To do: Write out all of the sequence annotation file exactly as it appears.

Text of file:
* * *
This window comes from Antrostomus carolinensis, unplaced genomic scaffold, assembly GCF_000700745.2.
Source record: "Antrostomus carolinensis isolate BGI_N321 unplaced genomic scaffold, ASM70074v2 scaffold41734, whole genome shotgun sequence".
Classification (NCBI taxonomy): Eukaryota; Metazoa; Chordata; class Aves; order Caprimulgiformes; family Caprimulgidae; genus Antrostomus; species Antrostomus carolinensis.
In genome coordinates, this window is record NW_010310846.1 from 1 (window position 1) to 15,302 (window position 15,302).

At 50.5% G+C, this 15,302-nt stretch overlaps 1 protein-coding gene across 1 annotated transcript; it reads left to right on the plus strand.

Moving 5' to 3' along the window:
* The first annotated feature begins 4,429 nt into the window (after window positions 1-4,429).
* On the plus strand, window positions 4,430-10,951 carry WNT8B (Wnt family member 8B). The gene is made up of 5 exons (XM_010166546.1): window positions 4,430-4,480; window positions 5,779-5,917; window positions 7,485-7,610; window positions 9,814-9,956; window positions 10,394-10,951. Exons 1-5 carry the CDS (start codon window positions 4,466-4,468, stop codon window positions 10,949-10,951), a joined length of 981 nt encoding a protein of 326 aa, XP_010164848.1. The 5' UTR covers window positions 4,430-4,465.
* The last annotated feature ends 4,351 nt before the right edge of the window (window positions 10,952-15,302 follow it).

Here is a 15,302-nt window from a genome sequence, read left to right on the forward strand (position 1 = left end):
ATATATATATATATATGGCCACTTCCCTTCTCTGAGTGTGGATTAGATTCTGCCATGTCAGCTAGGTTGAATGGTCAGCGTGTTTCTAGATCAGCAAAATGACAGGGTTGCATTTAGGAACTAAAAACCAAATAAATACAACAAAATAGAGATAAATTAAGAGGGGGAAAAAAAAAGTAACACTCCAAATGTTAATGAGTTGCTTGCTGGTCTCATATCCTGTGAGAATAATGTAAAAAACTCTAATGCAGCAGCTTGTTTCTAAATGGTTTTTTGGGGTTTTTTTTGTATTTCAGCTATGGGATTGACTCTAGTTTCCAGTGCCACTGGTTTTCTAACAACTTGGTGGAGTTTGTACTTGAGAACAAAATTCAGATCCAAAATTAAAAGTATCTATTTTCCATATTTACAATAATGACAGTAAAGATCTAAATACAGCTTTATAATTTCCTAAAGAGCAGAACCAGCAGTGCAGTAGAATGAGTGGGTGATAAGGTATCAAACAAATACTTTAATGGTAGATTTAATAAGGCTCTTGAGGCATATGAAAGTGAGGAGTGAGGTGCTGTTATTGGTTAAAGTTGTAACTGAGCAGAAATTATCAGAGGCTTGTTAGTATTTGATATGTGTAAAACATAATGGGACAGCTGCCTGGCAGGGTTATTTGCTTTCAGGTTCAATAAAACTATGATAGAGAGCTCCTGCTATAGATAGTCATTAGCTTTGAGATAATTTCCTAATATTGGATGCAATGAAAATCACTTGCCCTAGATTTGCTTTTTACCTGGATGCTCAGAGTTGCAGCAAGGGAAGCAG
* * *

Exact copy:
This window comes from Antrostomus carolinensis, unplaced genomic scaffold, assembly GCF_000700745.2.
Source record: "Antrostomus carolinensis isolate BGI_N321 unplaced genomic scaffold, ASM70074v2 scaffold41734, whole genome shotgun sequence".
Classification (NCBI taxonomy): Eukaryota; Metazoa; Chordata; class Aves; order Caprimulgiformes; family Caprimulgidae; genus Antrostomus; species Antrostomus carolinensis.
In genome coordinates, this window is record NW_010310846.1 from 1 (window position 1) to 15,302 (window position 15,302).

At 50.5% G+C, this 15,302-nt stretch overlaps 1 protein-coding gene across 1 annotated transcript; it reads left to right on the plus strand.

Moving 5' to 3' along the window:
* The first annotated feature begins 4,429 nt into the window (after window positions 1-4,429).
* On the plus strand, window positions 4,430-10,951 carry WNT8B (Wnt family member 8B). The gene is made up of 5 exons (XM_010166546.1): window positions 4,430-4,480; window positions 5,779-5,917; window positions 7,485-7,610; window positions 9,814-9,956; window positions 10,394-10,951. Exons 1-5 carry the CDS (start codon window positions 4,466-4,468, stop codon window positions 10,949-10,951), a joined length of 981 nt encoding a protein of 326 aa, XP_010164848.1. The 5' UTR covers window positions 4,430-4,465.
* The last annotated feature ends 4,351 nt before the right edge of the window (window positions 10,952-15,302 follow it).

Here is a 15,302-nt window from a genome sequence, read left to right on the forward strand (position 1 = left end):
ATATATATATATATATGGCCACTTCCCTTCTCTGAGTGTGGATTAGATTCTGCCATGTCAGCTAGGTTGAATGGTCAGCGTGTTTCTAGATCAGCAAAATGACAGGGTTGCATTTAGGAACTAAAAACCAAATAAATACAACAAAATAGAGATAAATTAAGAGGGGGAAAAAAAAAGTAACACTCCAAATGTTAATGAGTTGCTTGCTGGTCTCATATCCTGTGAGAATAATGTAAAAAACTCTAATGCAGCAGCTTGTTTCTAAATGGTTTTTTGGGGTTTTTTTTGTATTTCAGCTATGGGATTGACTCTAGTTTCCAGTGCCACTGGTTTTCTAACAACTTGGTGGAGTTTGTACTTGAGAACAAAATTCAGATCCAAAATTAAAAGTATCTATTTTCCATATTTACAATAATGACAGTAAAGATCTAAATACAGCTTTATAATTTCCTAAAGAGCAGAACCAGCAGTGCAGTAGAATGAGTGGGTGATAAGGTATCAAACAAATACTTTAATGGTAGATTTAATAAGGCTCTTGAGGCATATGAAAGTGAGGAGTGAGGTGCTGTTATTGGTTAAAGTTGTAACTGAGCAGAAATTATCAGAGGCTTGTTAGTATTTGATATGTGTAAAACATAATGGGACAGCTGCCTGGCAGGGTTATTTGCTTTCAGGTTCAATAAAACTATGATAGAGAGCTCCTGCTATAGATAGTCATTAGCTTTGAGATAATTTCCTAATATTGGATGCAATGAAAATCACTTGCCCTAGATTTGCTTTTTACCTGGATGCTCAGAGTTGCAGCAAGGGAAGCAG